The Society of Automotive Engineers (SAE) viscosity grading system for engine oils consists of “W” grades that define low temperature viscosities and “straight” grades that put further limits on high temperature viscosities. The chart shown at the bottom of the page graphically represents the viscosity-temperature relationship of the SAE grading system with lines drawn to show the viscosity characteristics for several popular motor oils.
The automotive and petroleum industries in cooperation with the American Society of Testing and Materials (ASTM), Society of Automotive Engineers (SAE) and the American Petroleum Institute (API) have developed a service classification system to serve as a guide for recommending and marketing gear lubricants. Following is the API description:
The Society of Automotive Engineers (SAE) has devised a method for classifying the viscosity characteristics of gear lubricants as well. Gear lubricant viscosity grades should not be confused with engine oil viscosity grades. A gear lubricant and an engine oil having the same viscosity will have widely different SAE viscosity grade designations as defined in the two viscosity classifications. For instance, an SAE 80W gear lubricant may have the same viscosity as an SAE 20W or SAE 30 engine oil and SAE 90 gear lubricant viscosity can be similar to that of an SAE 40 or SAE 50 engine oil. Following is a table with the SAE gear lubricant viscosity grades:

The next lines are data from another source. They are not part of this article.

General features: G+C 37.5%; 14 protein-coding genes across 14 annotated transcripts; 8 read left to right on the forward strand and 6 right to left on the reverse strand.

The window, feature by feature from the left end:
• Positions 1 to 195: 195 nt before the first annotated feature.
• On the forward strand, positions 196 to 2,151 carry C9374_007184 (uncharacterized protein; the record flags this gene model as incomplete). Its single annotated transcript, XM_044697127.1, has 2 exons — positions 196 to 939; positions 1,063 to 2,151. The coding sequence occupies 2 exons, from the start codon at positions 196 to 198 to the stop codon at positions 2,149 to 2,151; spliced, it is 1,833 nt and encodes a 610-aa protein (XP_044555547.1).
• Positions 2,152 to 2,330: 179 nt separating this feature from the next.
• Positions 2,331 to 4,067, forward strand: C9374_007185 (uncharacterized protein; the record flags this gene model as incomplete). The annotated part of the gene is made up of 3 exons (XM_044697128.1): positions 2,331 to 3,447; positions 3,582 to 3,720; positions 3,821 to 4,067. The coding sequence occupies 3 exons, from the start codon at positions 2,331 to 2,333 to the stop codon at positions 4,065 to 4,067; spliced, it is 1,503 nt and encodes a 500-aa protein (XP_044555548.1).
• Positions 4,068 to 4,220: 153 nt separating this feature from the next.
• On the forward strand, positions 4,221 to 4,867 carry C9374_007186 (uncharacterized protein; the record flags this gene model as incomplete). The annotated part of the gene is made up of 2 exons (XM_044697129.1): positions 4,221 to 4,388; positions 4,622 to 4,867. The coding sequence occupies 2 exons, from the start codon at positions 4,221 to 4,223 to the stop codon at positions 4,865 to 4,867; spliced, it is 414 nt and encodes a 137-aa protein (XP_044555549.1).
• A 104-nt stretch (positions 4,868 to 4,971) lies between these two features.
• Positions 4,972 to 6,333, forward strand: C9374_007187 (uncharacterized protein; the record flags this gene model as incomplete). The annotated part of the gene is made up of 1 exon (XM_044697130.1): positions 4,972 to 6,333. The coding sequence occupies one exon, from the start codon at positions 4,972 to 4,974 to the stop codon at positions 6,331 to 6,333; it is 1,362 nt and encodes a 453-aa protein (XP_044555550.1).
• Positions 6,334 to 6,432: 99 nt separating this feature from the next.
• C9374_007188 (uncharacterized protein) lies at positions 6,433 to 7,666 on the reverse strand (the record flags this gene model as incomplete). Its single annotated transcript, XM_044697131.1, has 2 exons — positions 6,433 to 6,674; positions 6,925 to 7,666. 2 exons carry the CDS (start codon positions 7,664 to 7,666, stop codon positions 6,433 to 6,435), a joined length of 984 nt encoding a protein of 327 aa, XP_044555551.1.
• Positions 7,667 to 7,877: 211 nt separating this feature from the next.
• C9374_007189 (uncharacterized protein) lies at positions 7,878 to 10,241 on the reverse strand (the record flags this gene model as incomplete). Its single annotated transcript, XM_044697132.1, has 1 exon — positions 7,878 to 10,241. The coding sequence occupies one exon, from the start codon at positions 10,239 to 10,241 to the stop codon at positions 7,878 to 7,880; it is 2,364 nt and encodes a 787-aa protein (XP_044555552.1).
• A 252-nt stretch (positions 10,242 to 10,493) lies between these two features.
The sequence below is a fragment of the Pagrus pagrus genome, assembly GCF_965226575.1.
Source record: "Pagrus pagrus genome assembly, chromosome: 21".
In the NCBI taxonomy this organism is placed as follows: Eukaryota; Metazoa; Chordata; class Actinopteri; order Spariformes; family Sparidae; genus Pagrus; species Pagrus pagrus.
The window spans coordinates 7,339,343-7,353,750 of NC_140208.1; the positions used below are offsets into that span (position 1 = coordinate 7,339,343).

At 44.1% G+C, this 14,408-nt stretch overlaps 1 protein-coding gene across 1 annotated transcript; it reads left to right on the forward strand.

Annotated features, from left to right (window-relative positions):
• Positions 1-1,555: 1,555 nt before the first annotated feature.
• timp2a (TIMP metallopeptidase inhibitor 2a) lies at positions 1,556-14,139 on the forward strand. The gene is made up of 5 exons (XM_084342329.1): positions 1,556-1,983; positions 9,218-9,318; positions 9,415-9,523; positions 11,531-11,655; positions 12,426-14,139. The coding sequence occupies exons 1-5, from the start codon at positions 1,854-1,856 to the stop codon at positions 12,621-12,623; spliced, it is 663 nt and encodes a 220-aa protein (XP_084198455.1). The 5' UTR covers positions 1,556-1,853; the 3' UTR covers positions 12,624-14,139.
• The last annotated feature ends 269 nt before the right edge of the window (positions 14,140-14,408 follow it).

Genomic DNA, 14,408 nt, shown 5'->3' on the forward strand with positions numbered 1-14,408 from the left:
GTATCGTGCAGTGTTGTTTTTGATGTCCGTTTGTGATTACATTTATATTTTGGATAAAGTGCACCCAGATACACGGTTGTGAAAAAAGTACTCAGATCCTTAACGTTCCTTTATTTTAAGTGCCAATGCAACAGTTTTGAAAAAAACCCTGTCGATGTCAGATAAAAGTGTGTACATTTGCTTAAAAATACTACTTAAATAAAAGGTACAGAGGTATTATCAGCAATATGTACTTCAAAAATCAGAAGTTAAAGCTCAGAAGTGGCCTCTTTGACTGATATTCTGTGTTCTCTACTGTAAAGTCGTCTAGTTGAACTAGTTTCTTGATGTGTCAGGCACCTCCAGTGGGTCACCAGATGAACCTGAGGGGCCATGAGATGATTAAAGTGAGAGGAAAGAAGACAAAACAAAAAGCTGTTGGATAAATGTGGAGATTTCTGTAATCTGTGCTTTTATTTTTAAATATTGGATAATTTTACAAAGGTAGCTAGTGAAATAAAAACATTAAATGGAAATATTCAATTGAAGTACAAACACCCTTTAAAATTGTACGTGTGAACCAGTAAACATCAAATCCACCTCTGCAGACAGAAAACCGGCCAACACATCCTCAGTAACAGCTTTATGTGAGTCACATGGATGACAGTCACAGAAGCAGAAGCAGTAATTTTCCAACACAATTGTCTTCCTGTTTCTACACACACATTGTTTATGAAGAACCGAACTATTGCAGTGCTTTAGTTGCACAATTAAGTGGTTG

The American Gear Manufacturers Association (AGMA) and the International Standards Organization (ISO) have established viscosity standards for hydraulic fluids and industrial gear lubricants.
Following are the AGMA Lubricant Numbers, the corresponding ISO Grade and the viscosity ranges: